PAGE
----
In today's world there is nothing more annyoing than the permanent software updates. On Windows, when installing Adobe software it now uses to
- activate auto-start for the CC main app
- create an Adobe Update Service and activate auto-start for it
- create 3 or 4 or even more tasks in the task planner
- set single CC apps to "Automatically install updates"
WTF! You ever heard of "never touch a running system"? In terms of an IT administrator this is update hell. If I wouldn't deactivate all this auto-start crap, the apps would install update by update messing up my settings and functions (topic: massive change of keyboard shortcuts and marquee behavior in Photoshop in the last big update).
Updates are often needed, often also welcome, but they must not auto-install! It suffices to check for updates and notify the user.
My most used tool is Indesign. Today I received an INDD back from my translator and could not open it. Why? Because he already uses Indesign 14 while I'm still on 13. Really? You couldn't even keep file format compatibility from one version to the next? The biggest problem: you can go back to Indesign 13, but any file saved by Indesign 14 would have to be opened and saved again for 13 or else you couldn't continue to work.
Now I'm either forced to update to 14, not knowing if there also were major changes or I must ask the translator to go back to 13. And no, I don't read "What has changed or what is new?" lists for a reason. The main reason is that I would have to find them myself. Not like the CC main app would have a link for every app to a "What is new or what has changed in the last update?" web page where you can easily check.
Bad job, Adobe, bad job.
Now I'm either forced to update to 14, not knowing if there also were major changes or I must ask the translator to go back to 13.
InDesign has always worked this way. Your third choice is rather less drastic, just install InDesign 14 having turned off the option to uninstall InDesign 13. It's very normal to have a large range of InDesign versions, kept according to who one is collaborating with.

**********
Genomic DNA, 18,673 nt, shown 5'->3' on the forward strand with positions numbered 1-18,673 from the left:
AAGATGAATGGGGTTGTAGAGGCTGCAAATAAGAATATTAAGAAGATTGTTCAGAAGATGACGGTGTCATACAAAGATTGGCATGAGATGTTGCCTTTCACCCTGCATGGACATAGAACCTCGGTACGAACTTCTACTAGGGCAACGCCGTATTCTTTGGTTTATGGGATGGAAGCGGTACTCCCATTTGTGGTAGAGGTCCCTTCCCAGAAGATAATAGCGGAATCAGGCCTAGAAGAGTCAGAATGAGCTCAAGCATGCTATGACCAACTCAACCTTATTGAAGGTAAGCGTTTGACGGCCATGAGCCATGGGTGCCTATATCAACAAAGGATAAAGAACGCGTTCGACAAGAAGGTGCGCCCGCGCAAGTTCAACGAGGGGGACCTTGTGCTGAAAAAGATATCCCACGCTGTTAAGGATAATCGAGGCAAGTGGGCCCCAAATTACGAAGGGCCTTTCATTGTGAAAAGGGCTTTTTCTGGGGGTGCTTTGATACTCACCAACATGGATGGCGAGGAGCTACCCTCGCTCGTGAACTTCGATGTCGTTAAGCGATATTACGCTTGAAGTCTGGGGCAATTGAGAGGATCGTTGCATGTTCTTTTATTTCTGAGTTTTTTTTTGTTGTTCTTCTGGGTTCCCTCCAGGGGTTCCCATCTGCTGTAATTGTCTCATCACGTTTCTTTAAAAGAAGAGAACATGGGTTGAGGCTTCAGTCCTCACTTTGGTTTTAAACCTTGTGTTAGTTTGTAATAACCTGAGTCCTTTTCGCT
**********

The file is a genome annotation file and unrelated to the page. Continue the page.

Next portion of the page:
Indesign 13 opens Indesign 14 data without a problem but issues a warning that new features may be omitted. That is more than Adobe did before. When working with a specific version, you can downgrade the file by using the exchange format.
And when you buy a service, specify the file format, if you do not upgrade immediately.
I can only downgrade if i also install version 14, just to open the version 14 INDD and to save it as IDML in order to open it then in version 13. This is ridiculous! And no, my Indesign version 13.x could not open the version 14 file at all.
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Auto-updating can be disabled in the Creative Cloud app (menubar in Mac, tray in Windows), it is a simple preference. Just turn it off and be done by it.
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Hi Doc Maik:
All of these issues have straightforward fixes.
1. You can open a v14 file in v13. Just click on Convert. I created the file below in CC 2019 and am opening it in CC 2018:
2. You can install multiple versions (all versions if you like) of InDesign on your computer and use the one you want for a given job. I opt to keep the last two versions of all of my apps installed. CS6-current are all available with your CC subscription.
3. In my CC Desktop app, I keep auto-update disabled.
4. Finally, this list is updated regularly. If you are going to update, it is worth setting aside 20 minutes to read it after each update. Take 3 seconds to bookmark it and you won't have to google "what's new in InDesign" each time there is an update.
Hi doc maik , I updated the Adobe Acrobat
Update 2 but no difference between 1 update and 2 update .
I updated the Adobe Acrobat
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